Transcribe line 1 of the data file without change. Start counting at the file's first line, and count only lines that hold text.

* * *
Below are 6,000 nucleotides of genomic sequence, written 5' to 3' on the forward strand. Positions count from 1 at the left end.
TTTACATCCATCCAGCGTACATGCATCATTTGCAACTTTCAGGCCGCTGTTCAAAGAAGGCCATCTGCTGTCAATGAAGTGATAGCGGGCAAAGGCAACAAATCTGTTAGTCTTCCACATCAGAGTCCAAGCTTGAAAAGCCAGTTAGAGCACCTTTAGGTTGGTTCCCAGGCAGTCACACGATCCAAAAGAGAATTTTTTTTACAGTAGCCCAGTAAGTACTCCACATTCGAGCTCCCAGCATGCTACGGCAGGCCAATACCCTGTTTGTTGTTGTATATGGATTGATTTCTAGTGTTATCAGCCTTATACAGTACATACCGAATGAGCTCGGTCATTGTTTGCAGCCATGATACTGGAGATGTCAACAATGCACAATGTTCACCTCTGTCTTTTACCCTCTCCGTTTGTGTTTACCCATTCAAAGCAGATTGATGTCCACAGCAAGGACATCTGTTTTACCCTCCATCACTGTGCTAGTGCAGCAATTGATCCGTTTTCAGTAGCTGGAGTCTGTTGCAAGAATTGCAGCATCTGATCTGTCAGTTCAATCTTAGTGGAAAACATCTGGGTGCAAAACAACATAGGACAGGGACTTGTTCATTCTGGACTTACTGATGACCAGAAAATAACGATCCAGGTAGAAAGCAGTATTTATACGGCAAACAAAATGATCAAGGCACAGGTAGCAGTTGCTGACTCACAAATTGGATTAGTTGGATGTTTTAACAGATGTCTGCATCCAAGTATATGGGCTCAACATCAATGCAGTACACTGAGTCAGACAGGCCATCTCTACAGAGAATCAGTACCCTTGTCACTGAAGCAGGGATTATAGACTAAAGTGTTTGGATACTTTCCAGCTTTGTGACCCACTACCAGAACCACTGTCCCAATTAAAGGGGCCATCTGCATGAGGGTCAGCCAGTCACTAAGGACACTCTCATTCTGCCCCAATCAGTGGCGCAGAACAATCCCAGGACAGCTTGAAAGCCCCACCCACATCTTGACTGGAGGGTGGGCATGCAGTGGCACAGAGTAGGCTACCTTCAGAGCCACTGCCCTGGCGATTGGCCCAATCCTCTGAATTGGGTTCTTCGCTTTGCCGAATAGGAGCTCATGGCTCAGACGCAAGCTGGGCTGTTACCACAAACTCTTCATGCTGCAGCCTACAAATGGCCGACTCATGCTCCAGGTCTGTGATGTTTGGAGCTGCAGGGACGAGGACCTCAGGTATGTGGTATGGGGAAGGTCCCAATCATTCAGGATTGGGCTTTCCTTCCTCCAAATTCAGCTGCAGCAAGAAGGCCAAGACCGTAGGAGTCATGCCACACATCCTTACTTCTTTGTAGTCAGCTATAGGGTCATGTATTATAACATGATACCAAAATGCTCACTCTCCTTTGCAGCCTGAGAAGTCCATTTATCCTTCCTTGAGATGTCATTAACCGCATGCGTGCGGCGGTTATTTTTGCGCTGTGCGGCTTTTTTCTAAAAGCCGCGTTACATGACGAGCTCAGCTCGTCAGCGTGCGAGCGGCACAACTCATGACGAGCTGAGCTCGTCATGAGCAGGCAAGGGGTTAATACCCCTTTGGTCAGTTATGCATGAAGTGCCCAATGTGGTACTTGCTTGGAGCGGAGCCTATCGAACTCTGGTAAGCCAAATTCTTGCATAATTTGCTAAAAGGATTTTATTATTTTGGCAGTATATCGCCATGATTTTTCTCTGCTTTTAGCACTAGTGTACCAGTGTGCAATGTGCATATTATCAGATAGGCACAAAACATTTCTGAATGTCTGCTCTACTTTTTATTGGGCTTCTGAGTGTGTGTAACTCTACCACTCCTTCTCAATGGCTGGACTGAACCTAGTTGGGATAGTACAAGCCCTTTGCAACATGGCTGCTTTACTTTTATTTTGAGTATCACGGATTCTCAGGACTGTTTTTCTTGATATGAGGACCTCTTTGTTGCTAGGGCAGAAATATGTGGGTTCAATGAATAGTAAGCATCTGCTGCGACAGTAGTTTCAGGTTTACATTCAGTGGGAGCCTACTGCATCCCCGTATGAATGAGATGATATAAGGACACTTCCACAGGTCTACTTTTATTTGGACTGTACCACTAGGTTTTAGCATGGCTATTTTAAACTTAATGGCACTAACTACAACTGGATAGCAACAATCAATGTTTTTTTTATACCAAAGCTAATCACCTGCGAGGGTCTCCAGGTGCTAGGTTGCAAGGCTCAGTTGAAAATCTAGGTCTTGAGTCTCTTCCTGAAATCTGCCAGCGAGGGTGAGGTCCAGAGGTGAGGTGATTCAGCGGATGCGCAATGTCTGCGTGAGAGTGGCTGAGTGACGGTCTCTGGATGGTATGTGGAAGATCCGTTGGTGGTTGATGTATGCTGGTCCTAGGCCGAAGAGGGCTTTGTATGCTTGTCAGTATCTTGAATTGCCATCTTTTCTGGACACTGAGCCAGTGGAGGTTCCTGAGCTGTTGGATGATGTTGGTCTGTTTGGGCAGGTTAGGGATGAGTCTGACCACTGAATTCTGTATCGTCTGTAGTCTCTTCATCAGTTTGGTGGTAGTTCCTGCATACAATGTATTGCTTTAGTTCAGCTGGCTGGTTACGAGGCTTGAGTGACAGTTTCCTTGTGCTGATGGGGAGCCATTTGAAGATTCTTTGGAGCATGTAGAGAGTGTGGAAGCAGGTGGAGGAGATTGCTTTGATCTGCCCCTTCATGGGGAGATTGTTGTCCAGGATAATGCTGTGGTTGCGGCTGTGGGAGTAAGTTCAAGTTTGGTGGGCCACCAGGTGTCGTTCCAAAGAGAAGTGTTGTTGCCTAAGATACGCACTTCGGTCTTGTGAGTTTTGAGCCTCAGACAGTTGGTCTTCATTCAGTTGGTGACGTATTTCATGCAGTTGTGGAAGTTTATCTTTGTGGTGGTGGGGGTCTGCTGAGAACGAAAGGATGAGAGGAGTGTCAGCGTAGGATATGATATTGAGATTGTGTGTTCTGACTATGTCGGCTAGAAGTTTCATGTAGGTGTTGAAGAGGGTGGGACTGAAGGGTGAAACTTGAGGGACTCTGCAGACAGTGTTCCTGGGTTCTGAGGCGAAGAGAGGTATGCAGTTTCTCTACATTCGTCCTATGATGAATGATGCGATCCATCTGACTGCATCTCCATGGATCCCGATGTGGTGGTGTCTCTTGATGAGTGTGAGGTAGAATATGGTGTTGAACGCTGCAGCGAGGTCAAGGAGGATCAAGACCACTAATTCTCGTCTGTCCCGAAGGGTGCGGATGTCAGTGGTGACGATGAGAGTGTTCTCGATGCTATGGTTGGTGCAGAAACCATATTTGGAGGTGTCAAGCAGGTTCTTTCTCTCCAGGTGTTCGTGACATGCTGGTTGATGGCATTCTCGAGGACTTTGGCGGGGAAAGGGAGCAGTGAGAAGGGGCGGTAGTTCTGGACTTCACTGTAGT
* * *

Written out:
Below are 6,000 nucleotides of genomic sequence, written 5' to 3' on the forward strand. Positions count from 1 at the left end.